February 15, 2011: Speaker John Boehner Exaggerates Federal Employment And Says That "If Some Of Those Jobs Are Lost" Due To GOP Cuts, "So Be It." As reported by Talking Points Memo: "At a press conference in the lobby of RNC headquarters Tuesday morning, House Speaker John Boehner (R-OH) shrugged this off as collateral damage. 'In the last two years, under President Obama, the federal government has added 200,000 new federal jobs,' Boehner said. 'If some of those jobs are lost so be it. We're broke.' [...] Boehner didn't cite a source for the claim that Obama had added 200,000 employees to the federal payroll. [...] Ed O'Keefe of the Washington Post reported last September that there were only 20,000 more federal employees under Obama in 2010 than under George W. Bush in 2002 -- and that, on a per capita basis (federal employees per 1,000 Americans), it's at the lowest level at least since 1962." [Talking Points Memo, 2/15/11]
February 19, 2011: GOP Majority Passes Spending Cuts Bill Predicted To Cause A Million Job Losses. The House passed H.R. 1 by a 235-189 vote on February 19, 2011. From Washington Post columnist Dana Milbank: "I checked with budget expert Scott Lilly of the Center for American Progress, and, using the usual multipliers, he calculated that the cuts - a net of $59 billion in the last half of fiscal 2011 - would lead to the loss of 650,000 government jobs, and the indirect loss of 325,000 more jobs as fewer government workers travel and buy things. That's nearly 1 million jobs - possibly enough to tip the economy back into recession." [H.R. 1, Vote #147, 2/19/11; Washington Post, 2/16/11]
April 2011: House GOP Threatens To Shut Down The Government Over Funding For Planned Parenthood. As reported by the Huffington Post: "The United States government is on the verge of shutting down over a dispute about subsidized pap smears, according to sources familiar with the budget negotiations. The White House and Senate Democrats have publicly capitulated to ever-increasing Republican demands for spending cuts, but negotiations over the budget for the remainder of the fiscal year have shifted their focus from money to so-called riders -- provisions that restrict the federal government from spending money on certain projects or entities. [...] At a late-night White House meeting between the president and key congressional leaders, House Speaker John Boehner (R-Ohio) made clear that his conference would not approve funding for the government if any money were allowed to flow to Planned Parenthood through legislation known as Title X. 'This comes down to women's health issues related to Title X,' a person in the meeting told HuffPost." [Huffington Post, 4/7/11]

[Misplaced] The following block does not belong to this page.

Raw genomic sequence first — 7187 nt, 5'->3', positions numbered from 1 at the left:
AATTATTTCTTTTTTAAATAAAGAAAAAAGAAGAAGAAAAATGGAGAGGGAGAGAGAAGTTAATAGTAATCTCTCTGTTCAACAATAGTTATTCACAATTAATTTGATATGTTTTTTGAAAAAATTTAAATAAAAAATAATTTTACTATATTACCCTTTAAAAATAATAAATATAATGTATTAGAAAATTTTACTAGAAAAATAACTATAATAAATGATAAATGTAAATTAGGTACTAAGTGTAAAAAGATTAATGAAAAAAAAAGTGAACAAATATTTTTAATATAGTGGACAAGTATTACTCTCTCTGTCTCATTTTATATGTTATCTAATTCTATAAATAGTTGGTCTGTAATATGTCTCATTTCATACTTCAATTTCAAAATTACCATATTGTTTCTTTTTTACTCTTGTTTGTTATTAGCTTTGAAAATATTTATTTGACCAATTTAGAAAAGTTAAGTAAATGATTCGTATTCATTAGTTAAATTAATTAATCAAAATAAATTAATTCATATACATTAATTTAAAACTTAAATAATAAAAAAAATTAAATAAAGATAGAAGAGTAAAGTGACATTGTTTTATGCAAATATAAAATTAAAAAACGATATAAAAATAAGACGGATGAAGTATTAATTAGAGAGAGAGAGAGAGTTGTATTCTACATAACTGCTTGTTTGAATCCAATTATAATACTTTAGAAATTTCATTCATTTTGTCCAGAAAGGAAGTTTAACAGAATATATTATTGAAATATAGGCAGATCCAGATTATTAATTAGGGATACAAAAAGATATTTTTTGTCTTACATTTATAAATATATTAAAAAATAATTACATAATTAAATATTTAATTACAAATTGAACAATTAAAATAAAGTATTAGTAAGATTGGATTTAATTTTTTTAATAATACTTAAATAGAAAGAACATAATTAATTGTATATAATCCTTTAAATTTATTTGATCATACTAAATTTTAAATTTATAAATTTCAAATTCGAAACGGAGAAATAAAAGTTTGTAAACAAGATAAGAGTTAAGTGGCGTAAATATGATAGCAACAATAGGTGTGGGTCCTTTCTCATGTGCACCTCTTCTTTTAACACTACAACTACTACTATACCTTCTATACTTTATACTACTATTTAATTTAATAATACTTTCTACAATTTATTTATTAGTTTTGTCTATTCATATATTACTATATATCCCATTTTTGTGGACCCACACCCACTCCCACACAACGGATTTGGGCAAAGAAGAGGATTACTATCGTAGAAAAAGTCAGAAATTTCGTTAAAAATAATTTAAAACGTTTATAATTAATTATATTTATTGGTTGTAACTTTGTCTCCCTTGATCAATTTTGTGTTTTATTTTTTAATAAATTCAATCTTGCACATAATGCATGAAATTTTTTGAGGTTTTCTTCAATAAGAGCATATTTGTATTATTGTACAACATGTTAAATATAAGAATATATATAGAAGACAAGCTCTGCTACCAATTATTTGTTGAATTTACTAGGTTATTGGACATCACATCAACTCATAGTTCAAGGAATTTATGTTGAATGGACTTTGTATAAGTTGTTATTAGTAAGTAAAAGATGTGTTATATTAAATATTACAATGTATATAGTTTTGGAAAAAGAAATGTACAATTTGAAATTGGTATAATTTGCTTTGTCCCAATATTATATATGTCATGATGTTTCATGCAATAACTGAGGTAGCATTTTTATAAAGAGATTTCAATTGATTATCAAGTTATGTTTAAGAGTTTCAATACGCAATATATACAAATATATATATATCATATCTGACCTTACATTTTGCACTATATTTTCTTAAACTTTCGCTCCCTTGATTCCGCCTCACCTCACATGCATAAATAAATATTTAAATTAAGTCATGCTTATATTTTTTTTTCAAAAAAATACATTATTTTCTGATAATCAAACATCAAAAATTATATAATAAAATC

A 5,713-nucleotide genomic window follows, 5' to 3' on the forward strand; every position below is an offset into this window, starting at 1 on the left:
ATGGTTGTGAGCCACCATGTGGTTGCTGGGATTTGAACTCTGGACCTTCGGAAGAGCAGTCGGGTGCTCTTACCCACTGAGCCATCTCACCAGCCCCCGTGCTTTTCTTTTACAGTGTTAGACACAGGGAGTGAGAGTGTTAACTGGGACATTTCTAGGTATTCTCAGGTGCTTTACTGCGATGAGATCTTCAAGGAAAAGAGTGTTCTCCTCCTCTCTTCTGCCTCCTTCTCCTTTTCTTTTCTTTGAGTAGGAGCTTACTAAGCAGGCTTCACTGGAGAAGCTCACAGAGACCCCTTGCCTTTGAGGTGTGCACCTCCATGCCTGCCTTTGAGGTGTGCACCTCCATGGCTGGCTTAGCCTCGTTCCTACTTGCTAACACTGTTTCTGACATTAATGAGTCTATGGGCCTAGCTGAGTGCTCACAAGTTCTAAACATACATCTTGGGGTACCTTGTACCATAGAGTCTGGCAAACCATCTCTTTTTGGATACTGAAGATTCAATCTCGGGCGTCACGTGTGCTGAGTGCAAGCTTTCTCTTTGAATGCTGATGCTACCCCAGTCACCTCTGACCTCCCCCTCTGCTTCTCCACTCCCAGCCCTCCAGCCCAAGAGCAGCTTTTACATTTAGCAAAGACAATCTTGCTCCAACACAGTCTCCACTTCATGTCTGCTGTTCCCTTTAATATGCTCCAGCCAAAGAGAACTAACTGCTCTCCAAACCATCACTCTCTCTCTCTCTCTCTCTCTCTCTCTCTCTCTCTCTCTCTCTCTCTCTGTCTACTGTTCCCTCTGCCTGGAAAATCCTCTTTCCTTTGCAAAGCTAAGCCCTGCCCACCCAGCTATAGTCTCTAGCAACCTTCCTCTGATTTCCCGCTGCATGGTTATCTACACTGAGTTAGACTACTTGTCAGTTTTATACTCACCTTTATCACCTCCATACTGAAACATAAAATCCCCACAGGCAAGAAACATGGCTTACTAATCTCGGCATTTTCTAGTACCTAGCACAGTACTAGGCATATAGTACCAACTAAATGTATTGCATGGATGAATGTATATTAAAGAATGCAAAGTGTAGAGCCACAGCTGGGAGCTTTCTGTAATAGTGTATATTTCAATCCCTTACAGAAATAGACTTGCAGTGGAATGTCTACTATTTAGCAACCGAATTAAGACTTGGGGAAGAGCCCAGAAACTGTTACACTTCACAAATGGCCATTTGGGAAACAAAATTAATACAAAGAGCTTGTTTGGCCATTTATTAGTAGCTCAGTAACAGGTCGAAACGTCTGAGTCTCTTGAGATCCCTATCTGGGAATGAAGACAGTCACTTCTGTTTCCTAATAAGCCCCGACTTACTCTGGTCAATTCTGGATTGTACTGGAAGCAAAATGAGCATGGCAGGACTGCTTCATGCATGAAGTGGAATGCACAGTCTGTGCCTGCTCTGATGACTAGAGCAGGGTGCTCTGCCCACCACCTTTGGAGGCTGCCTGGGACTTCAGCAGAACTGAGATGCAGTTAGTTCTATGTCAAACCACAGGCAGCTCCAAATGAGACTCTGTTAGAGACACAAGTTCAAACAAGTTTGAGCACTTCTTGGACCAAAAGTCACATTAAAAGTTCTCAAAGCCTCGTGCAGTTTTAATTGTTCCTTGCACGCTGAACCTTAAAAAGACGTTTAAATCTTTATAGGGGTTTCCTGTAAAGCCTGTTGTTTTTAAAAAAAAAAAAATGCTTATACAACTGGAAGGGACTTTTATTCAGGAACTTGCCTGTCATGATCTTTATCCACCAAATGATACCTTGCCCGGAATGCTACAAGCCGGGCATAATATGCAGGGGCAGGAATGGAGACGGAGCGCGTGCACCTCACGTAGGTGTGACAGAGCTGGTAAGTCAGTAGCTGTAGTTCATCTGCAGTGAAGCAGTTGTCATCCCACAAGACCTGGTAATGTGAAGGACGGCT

April 14, 2011: House Avoids Government Shutdown With Bill That Cuts $38 Billion In Spending. From the New York Times: "Congress voted Thursday to keep the government financed through September, putting an end to a raucous first skirmish in this year's showdown between Democrats and Republicans over federal spending while presaging bigger ones to come. Scores of House Republicans deserted their leadership to vote against the bill, which cut $38 billion in spending, saying it did not go far enough." [New York Times, 4/14/11]
April 15, 2011: House GOP Passes 2012 Budget Predicted To Cause As Many As 3 Million Job Losses Over Five Years. The House passed H.Con.Res. 34 by a 235-193 vote on April 15, 2011. From the Economic Policy Institute's analysis of that budget:
Over the next five years (during which time CBO projects that the economy will still be below potential), Chairman Ryan's Medicaid proposal would cut the program by $207 billion, which includes both eliminating the Medicaid expansion under the Affordable Care Act and even deeper cuts to the Medicaid program. Using a standard macroeconomic model that is consistent with private- and public-sector forecasters, we find that a $207 billion cut would result in a loss of 2.1 million jobs over the next five years, or 2.9 million full-time equivalent jobs. These figures are in job-years, which refer to a job held for a single year, meaning that five jobs lost in a single year is the equivalent to one job lost over five years.
Furthermore, the job loss would overwhelmingly be in the private economy. Medicaid has very low overhead, as about 96% of the program's funds go toward benefits which are spent in the private sector. Assuming the 96% ratio is relatively constant across states (or at least not systematically biased in one direction), Medicaid cuts of this magnitude would result in the loss of just under 2 million private-sector jobs, or 2.8 million full-time equivalent jobs. [H.Con.Res. 34, Vote #277, 4/15/11; EPI.org, 4/6/11, emphasis added]
May 17, 2011: Rep. Paul Ryan Says That Government Default Of "A Day Or Two Or Three Or Four" To Extract Significant Spending Cuts Would Be Acceptable. From CNBC.com: "Holders of US government debt would be willing to miss payments 'for a day or two or three or four' if it put the US in a stronger position to pay them later on, Rep. Paul Ryan told CNBC Tuesday. 'That's what I'm hearing from most people,' said the Wisconsin Republican, chairman of the House Budget Committee. 'What is more important is that you're putting the government in a materially better position to be able to pay their bonds later on.'" [CNBC.com, 5/17/11]